Three decades of helping others

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Tsu Wolin-Brown has worked with The Salvation Army in Vail Valley, Colo., for more than three decades, first as a volunteer and now as the service center coordinator.

Tsu Wolin-Brown has worked with The Salvation Army in Vail Valley, Colo., for more than three decades, first as a volunteer and now as the service center coordinator.

Tsu Wolin-Brown has spent much of her life giving back to her community through the Vail Valley Salvation Army.

By Caramie Schnell –

Tsu Wolin-Brown’s smiling face is synonymous in Vail Valley, Colo., with The Salvation Army’s Service Center there. She started volunteering for the organization in 1983 and is now the center coordinator.

“I’d always planned on volunteering at sometime in my life,” Wolin-Brown said. “I realized there was nothing to wait for. Why not start making a difference immediately?”

Back in the early 1980s, she and a group of friends volunteered with Adopt-A-Family and put together food baskets. Her son, Eric, was helping sort cans of food for the baskets by age 2.

“He couldn’t read yet, but he knew what was a fruit, what was a vegetable, and what was a soup,” she said.

Her volunteer work “was a good fit with what The Salvation Army did,” so she joined in—as a volunteer for 21 years and then started on staff in 2004 as a caseworker.

Since then she’s seen the caseload rise dramatically.

“It used to be we’d have 30 cases a month and 60 food boxes a month,” she remembered.

In 2008, there were 995 cases, and 1,245 boxes of food. That number has since skyrocketed to over 7,000 cases and more than 5,600 boxes of food in 2013.

In 2008 Wolin-Brown said she began seeing faces she never thought she’d see, all coming to The Salvation Army for help. These were people she knew socially, who had never before needed assistance.

“There were architects, real estate agents, general contractors who would come in and be so embarrassed. It was humbling, and a look at how some of these things can happen to any of us, all it takes is one accident,” Wolin-Brown said.

In turn, people “became aware of what we really did,” she said, and many have since become supporters, helping The Salvation Army by soliciting for gifts, ringing the bell at Christmas time, and helping to organize events.

“I’ve seen it come full circle,” she said. “Once people are back on their feet, they’re helping more than they did before. It’s pretty meaningful.”

The Vail Valley Service Center prides itself on doing more with less, thanks in part to lots of community partnerships, with only two paid staff members and hundreds of volunteers.

(l-r) Volunteer Anne Anderson, Vail Valley Service Center Coordinator Tsu Wolin-Brown and Stephany Marreel, director of gift planning for the Intermountain Division, at the Empty Bowls fundraiser in August.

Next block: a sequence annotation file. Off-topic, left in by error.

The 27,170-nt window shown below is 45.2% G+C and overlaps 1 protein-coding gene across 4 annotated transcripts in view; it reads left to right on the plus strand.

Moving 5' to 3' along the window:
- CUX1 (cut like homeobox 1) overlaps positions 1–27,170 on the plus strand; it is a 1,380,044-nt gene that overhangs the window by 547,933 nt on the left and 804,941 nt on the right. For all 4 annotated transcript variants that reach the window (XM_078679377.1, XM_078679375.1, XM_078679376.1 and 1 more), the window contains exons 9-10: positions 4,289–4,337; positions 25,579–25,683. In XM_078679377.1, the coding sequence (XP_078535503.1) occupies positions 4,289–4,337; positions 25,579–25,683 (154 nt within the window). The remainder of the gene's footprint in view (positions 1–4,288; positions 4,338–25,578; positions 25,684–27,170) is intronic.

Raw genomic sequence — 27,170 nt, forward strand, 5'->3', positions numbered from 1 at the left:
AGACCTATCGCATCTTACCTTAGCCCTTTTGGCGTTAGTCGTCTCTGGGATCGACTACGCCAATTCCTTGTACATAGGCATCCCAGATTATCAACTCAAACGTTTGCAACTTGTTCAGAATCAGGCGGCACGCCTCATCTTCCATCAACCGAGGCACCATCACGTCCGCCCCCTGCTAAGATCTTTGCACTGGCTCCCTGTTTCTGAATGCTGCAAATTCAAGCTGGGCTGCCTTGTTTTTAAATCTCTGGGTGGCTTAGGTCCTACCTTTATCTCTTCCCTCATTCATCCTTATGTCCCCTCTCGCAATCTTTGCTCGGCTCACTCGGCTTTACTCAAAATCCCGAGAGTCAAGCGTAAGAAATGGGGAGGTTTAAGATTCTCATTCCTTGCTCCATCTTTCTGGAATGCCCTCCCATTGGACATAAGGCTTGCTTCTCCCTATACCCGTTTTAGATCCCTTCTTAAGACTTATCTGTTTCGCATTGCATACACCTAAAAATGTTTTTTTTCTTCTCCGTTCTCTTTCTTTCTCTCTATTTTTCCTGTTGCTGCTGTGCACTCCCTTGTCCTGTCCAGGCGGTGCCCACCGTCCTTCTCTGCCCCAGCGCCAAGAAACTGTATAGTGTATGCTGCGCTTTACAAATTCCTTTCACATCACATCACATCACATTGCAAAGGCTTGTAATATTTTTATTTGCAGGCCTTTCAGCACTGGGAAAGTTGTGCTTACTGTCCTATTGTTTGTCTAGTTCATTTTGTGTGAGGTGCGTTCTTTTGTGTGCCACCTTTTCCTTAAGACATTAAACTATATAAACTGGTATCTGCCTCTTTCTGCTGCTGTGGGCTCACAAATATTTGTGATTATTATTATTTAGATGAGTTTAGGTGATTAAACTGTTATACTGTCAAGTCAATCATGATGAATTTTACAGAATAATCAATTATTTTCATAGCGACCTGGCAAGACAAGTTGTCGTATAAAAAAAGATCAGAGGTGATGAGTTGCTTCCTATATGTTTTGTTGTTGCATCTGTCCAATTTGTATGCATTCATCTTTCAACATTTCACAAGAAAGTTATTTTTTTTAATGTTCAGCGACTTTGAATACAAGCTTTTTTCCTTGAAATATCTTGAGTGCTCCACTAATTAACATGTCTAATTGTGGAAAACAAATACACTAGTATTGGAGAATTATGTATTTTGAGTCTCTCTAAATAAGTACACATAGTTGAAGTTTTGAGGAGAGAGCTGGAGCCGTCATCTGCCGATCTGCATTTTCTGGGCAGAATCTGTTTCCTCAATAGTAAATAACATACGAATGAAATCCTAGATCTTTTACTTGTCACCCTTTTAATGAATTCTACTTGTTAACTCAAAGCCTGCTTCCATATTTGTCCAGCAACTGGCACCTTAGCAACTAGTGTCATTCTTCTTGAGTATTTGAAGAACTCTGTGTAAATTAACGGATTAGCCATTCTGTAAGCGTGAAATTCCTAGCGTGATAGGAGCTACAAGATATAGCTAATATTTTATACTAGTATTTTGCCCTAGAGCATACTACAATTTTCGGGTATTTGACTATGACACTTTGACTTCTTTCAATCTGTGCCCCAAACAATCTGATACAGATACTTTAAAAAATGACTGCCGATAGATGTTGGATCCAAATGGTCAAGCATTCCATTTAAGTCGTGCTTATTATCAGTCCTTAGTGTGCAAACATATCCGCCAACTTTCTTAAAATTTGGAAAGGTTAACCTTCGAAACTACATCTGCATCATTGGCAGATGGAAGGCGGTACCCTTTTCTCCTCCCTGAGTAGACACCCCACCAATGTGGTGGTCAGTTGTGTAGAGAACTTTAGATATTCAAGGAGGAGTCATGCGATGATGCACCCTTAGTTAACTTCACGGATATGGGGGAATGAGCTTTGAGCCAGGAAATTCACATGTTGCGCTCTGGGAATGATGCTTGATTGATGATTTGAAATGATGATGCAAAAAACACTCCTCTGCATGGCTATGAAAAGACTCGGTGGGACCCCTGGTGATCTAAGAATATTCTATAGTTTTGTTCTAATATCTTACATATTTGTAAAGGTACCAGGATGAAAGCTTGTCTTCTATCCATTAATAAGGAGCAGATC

(l-r) Volunteer Anne Anderson, Vail Valley Service Center Coordinator Tsu Wolin-Brown and Stephany Marreel, director of gift planning for the Intermountain Division, at the Empty Bowls fundraiser in August.

“In our community, in addition to needing the volunteers in order to do work we do, we’re also giving people the opportunity to do what they want to do anyway—give to others and teach their kids to give to others,” Wolin-Brown said.

When Eagle County resident Meighen Lovelace came to the center a decade ago, she was in crisis, though at the time she didn’t understand what the term meant. She’d just lost her job, was on the verge of losing her home, and she was a new mom with an infant at home.

“I was thinking about things like feeding myself and my family, figuring out what to do after I lost my house, where to go and what resources were available,” Lovelace said. “I wasn’t in a spot to see the bigger picture and Tsu helped me step back, take a breath, and she said, ‘You can make it through, this is how you can do it; let’s get a plan together.’”

Lovelace said Wolin-Brown provided not just resources but a mental boost.

“To say, ‘I believe in you and I know you can do this,’” Lovelace remembered. “Those two things combined, resources and mental support, were critical for me being able to get to a better spot.”

Lovelace now volunteers running the center’s community garden, and helps coordinate outreach to volunteers when needed. “If there’s a gap in services that has been identified, we put our heads together and go see what we can do,” Lovelace said.

At the garden this summer, there were programs for domestic abuse survivors and programs for at-risk youth.

“Tsu has known a lot of these families and kiddos since they were born; they connect with her right away,” Lovelace said. “I see them go up to her, pull her aside and confide, seeking her out as a space where they feel safe, feel like they can trust. These kids don’t often get that at home.”

Wolin-Brown’s energy and enthusiasm for her work are contagious, Lovelace said.

“It makes you want to get involved, makes you want to volunteer, because she’s such an inspiration,” she said. “Not only does Tsu talk about making positive change in the community, she’s doing it every single day…she never loses that smile and the genuine belief that there’s good out there.”

 

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